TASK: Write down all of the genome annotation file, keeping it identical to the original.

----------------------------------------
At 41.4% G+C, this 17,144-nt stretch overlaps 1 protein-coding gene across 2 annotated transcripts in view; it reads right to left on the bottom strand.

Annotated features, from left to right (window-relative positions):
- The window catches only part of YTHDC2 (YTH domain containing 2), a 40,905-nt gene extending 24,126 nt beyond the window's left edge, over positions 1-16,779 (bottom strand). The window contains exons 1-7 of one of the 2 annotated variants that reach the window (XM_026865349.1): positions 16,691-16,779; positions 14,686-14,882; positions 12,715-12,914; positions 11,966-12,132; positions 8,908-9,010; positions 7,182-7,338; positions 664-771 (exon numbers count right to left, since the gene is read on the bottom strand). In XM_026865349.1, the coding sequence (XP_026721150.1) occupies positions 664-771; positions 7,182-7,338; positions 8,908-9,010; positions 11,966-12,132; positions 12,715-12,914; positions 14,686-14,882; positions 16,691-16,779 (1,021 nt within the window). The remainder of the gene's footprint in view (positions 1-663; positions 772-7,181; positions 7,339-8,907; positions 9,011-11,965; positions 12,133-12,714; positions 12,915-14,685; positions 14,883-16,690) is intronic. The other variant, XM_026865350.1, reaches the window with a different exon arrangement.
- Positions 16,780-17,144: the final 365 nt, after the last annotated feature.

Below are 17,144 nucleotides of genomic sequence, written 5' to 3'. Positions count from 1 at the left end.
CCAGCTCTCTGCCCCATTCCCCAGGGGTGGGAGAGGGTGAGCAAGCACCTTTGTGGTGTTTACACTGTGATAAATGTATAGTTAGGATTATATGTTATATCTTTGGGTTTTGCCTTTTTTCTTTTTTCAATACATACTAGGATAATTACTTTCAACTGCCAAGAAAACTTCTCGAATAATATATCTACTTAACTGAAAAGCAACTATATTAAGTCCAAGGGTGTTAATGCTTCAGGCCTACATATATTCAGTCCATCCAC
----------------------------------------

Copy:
At 41.4% G+C, this 17,144-nt stretch overlaps 1 protein-coding gene across 2 annotated transcripts in view; it reads right to left on the bottom strand.

Annotated features, from left to right (window-relative positions):
- The window catches only part of YTHDC2 (YTH domain containing 2), a 40,905-nt gene extending 24,126 nt beyond the window's left edge, over positions 1-16,779 (bottom strand). The window contains exons 1-7 of one of the 2 annotated variants that reach the window (XM_026865349.1): positions 16,691-16,779; positions 14,686-14,882; positions 12,715-12,914; positions 11,966-12,132; positions 8,908-9,010; positions 7,182-7,338; positions 664-771 (exon numbers count right to left, since the gene is read on the bottom strand). In XM_026865349.1, the coding sequence (XP_026721150.1) occupies positions 664-771; positions 7,182-7,338; positions 8,908-9,010; positions 11,966-12,132; positions 12,715-12,914; positions 14,686-14,882; positions 16,691-16,779 (1,021 nt within the window). The remainder of the gene's footprint in view (positions 1-663; positions 772-7,181; positions 7,339-8,907; positions 9,011-11,965; positions 12,133-12,714; positions 12,915-14,685; positions 14,883-16,690) is intronic. The other variant, XM_026865350.1, reaches the window with a different exon arrangement.
- Positions 16,780-17,144: the final 365 nt, after the last annotated feature.

Below are 17,144 nucleotides of genomic sequence, written 5' to 3'. Positions count from 1 at the left end.
CCAGCTCTCTGCCCCATTCCCCAGGGGTGGGAGAGGGTGAGCAAGCACCTTTGTGGTGTTTACACTGTGATAAATGTATAGTTAGGATTATATGTTATATCTTTGGGTTTTGCCTTTTTTCTTTTTTCAATACATACTAGGATAATTACTTTCAACTGCCAAGAAAACTTCTCGAATAATATATCTACTTAACTGAAAAGCAACTATATTAAGTCCAAGGGTGTTAATGCTTCAGGCCTACATATATTCAGTCCATCCAC